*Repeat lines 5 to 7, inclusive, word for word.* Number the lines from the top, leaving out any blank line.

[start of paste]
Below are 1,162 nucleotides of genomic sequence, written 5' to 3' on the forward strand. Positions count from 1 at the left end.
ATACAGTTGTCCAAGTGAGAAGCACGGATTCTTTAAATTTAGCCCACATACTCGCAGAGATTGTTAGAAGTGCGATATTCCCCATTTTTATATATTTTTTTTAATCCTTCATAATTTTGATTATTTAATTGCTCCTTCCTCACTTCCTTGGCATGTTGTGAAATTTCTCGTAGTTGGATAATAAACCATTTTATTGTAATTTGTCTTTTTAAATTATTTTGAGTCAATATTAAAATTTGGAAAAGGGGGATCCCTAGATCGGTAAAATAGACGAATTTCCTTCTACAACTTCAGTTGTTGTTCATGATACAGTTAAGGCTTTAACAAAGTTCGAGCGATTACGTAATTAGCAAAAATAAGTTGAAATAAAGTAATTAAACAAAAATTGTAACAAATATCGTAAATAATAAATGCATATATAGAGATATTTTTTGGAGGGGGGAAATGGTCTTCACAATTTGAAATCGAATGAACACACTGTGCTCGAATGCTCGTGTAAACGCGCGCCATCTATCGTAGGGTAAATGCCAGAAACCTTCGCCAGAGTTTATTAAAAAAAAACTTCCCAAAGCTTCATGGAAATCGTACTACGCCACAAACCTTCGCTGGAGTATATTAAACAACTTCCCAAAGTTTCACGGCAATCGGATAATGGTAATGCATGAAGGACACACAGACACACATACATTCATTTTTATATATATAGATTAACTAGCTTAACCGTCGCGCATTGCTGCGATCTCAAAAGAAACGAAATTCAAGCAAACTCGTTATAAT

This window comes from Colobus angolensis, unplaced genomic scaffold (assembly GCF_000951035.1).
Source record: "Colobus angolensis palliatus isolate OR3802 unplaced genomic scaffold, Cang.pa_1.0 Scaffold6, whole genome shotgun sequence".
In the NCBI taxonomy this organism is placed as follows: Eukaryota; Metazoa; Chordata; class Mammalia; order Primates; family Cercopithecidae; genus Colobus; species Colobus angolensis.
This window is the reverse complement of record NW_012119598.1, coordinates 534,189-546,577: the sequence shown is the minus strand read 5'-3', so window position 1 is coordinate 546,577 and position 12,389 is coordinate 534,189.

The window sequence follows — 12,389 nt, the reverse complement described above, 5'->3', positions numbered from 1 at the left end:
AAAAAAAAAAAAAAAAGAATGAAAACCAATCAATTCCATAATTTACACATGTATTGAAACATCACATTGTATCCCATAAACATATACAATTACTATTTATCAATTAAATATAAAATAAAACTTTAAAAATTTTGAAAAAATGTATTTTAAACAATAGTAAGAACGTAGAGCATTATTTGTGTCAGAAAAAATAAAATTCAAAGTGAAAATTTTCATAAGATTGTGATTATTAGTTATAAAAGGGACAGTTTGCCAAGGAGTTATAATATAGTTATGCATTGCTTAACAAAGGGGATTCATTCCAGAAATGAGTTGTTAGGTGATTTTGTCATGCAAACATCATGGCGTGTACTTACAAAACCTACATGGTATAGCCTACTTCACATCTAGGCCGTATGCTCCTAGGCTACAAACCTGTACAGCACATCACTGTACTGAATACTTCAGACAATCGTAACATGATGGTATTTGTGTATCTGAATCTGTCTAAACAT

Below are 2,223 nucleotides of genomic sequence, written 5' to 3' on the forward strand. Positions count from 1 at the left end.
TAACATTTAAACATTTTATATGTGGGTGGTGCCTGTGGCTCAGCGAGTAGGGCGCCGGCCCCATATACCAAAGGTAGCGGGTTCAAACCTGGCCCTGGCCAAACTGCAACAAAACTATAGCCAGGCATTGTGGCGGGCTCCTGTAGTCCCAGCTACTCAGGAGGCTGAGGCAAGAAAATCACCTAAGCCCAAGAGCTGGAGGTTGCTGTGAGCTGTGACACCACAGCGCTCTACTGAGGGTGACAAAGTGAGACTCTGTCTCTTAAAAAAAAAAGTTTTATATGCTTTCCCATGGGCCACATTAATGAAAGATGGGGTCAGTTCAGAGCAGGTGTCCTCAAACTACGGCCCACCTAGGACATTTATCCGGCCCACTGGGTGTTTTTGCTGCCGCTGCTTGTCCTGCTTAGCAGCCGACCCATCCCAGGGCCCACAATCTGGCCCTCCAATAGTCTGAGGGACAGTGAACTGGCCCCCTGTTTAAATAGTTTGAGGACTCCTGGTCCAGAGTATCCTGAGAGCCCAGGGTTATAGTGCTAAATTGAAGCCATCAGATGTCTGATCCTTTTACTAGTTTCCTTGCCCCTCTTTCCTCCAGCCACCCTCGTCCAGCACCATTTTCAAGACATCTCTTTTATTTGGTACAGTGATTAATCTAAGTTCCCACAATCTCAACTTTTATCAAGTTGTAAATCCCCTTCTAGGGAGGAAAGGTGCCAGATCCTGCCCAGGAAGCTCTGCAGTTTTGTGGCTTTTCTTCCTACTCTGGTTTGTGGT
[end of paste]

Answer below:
In the NCBI taxonomy this organism is placed as follows: Eukaryota; Metazoa; Chordata; class Mammalia; order Primates; family Cercopithecidae; genus Colobus; species Colobus angolensis.
This window is the reverse complement of record NW_012119598.1, coordinates 534,189-546,577: the sequence shown is the minus strand read 5'-3', so window position 1 is coordinate 546,577 and position 12,389 is coordinate 534,189.

The window sequence follows — 12,389 nt, the reverse complement described above, 5'->3', positions numbered from 1 at the left end: